If Hugo Chavez goes, should his supporters get amnesty?

Venezuela's upcoming presidential election has spurred debate over whether Chavistas need the protection of an amnesty law to maintain political stability when he leaves office.

By , Guest blogger

As the Venezuelan opposition primary moves forward, one of the issues highlighting differences among the candidates is the hypothetical question of whether President Hugo Chavez and other top government officials from the past decade should be tried for various crimes, human rights abuses, and corruption.

Fringe candidate Diego Arria was quickly at the extreme, promising to deliver Mr. Chavez to the Hague for war crimes. He's already preparing his case. Other candidates have backed away from that view.

Maria Corina Machado appeared to take the other extreme, promising to pass an amnesty law within the opening days of her administration. I'm not quite sure what crimes her law would cover.

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Henrique Capriles Radonski, the leading opposition candidate, provided a moderate answer at the recent debate. Asked about Mr. Arria's plan to try Chavez at the Hague, Mr. Capriles says the job of the president is not to prosecute the previous administration or do anything that is a judicial branch function. It's not amnesty, but prosecuting past abuses is also not a priority in a country that needs so much done.

On the traditional (and now outdated) left-right spectrum in Latin America, the debate over amnesty laws was long one of the left focused on the abuses of right-wing military dictatorships. In general, the center has favored "amnesty" as the least worst option for maintaining political stability while the left has demanded the prosecution of those who committed awful crimes as a way to punish impunity and deter others from acting in the future.

With Chavez and other "leftist" leaders who have abused their positions of power eventually leaving office, there are questions of how the political spectrum will shift on this issue. There are certainly some within the Chavez administration who could be tried for corruption and human rights abuses. However, is it really in the best interests of Venezuela's future to be so focused on the previous decade, or is it necessary to halt impunity and prevent future abuses of power? In this case, the center seems to once again favor amnesty or avoiding the issue while the extreme (this time right-wing) is demanding justice be done. The exception is Ms. Machado, who is fairly conservative but seems to be a moderate on this issue.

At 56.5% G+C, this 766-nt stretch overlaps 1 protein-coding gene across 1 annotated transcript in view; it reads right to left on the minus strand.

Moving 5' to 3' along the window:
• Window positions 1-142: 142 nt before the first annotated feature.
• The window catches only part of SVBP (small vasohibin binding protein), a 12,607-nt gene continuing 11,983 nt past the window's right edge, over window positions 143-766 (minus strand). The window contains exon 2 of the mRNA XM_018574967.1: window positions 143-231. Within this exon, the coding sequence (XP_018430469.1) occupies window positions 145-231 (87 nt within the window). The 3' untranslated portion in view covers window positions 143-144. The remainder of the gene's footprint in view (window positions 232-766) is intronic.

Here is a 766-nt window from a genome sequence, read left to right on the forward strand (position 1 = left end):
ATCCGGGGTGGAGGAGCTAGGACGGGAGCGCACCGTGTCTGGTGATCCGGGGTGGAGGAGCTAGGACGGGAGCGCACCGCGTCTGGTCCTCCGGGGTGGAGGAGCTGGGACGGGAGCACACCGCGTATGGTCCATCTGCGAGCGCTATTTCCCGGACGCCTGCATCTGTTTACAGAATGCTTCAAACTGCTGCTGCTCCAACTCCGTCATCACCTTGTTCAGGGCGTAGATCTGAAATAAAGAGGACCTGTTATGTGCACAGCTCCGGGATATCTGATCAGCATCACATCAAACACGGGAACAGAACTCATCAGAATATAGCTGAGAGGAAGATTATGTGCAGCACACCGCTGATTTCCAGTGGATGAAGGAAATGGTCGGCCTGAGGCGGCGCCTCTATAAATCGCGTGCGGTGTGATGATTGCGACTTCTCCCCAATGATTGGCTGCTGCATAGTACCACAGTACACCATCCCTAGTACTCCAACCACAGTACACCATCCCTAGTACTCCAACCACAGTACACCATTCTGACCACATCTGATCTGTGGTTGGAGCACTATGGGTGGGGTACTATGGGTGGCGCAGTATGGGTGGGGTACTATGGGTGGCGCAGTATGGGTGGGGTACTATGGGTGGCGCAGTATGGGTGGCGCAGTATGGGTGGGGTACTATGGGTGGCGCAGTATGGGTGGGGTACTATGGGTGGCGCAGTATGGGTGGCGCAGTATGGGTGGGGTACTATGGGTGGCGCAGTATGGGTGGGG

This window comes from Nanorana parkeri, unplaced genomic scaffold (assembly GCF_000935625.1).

Of course, this hypothetical is putting the cart before the horse. Venezuela's opposition has a number obstacles in front of them before they can really address this issue, not the least of which is winning the 2012 election and successfully transitioning in to power. Those other challenges in transitioning to democracy are exactly why justice was long delayed or never implemented in places like Chile, Argentina, Peru, and Brazil.

The trend from those other South American countries is that amnesty laws eventually faded as the country became more democratically stable. Ten to twenty years later, prosecutions finally began. I think it is likely Venezuela will see the same trend. Officials within the Chavez administration will not be tried by its successor, whether that comes in 2012 or at a later date. But wait a political generation of separation and there may be some very old Chavistas facing trial in 2030 for crimes from decades past.

--- James Bosworth is a freelance writer and consultant who runs Bloggings by Boz.

The Christian Science Monitor has assembled a diverse group of Latin America bloggers. Our guest bloggers are not employed or directed by the Monitor and the views expressed are the bloggers' own, as is responsibility for the content of their blogs. To contact us about a blogger, click here.

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